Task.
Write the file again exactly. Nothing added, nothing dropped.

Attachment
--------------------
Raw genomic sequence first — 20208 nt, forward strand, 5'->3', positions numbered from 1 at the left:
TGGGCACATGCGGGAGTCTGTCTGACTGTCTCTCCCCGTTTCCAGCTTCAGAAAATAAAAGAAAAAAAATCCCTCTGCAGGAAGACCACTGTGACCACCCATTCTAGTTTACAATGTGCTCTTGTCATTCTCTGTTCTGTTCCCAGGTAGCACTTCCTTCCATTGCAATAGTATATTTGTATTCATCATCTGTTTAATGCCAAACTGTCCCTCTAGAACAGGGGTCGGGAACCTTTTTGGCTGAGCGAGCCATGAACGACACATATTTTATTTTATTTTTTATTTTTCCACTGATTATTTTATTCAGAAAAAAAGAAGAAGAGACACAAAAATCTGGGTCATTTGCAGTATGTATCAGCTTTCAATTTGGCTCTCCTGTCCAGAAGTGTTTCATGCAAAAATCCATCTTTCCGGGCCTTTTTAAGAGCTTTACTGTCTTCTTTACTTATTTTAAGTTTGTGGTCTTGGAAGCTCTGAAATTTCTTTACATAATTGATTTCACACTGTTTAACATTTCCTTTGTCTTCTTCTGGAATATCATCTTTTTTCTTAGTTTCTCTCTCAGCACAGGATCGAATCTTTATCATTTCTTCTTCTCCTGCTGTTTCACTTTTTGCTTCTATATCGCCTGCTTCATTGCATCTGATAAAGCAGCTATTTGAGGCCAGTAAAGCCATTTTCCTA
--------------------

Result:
Raw genomic sequence first — 20208 nt, forward strand, 5'->3', positions numbered from 1 at the left:
TGGGCACATGCGGGAGTCTGTCTGACTGTCTCTCCCCGTTTCCAGCTTCAGAAAATAAAAGAAAAAAAATCCCTCTGCAGGAAGACCACTGTGACCACCCATTCTAGTTTACAATGTGCTCTTGTCATTCTCTGTTCTGTTCCCAGGTAGCACTTCCTTCCATTGCAATAGTATATTTGTATTCATCATCTGTTTAATGCCAAACTGTCCCTCTAGAACAGGGGTCGGGAACCTTTTTGGCTGAGCGAGCCATGAACGACACATATTTTATTTTATTTTTTATTTTTCCACTGATTATTTTATTCAGAAAAAAAGAAGAAGAGACACAAAAATCTGGGTCATTTGCAGTATGTATCAGCTTTCAATTTGGCTCTCCTGTCCAGAAGTGTTTCATGCAAAAATCCATCTTTCCGGGCCTTTTTAAGAGCTTTACTGTCTTCTTTACTTATTTTAAGTTTGTGGTCTTGGAAGCTCTGAAATTTCTTTACATAATTGATTTCACACTGTTTAACATTTCCTTTGTCTTCTTCTGGAATATCATCTTTTTTCTTAGTTTCTCTCTCAGCACAGGATCGAATCTTTATCATTTCTTCTTCTCCTGCTGTTTCACTTTTTGCTTCTATATCGCCTGCTTCATTGCATCTGATAAAGCAGCTATTTGAGGCCAGTAAAGCCATTTTCCTA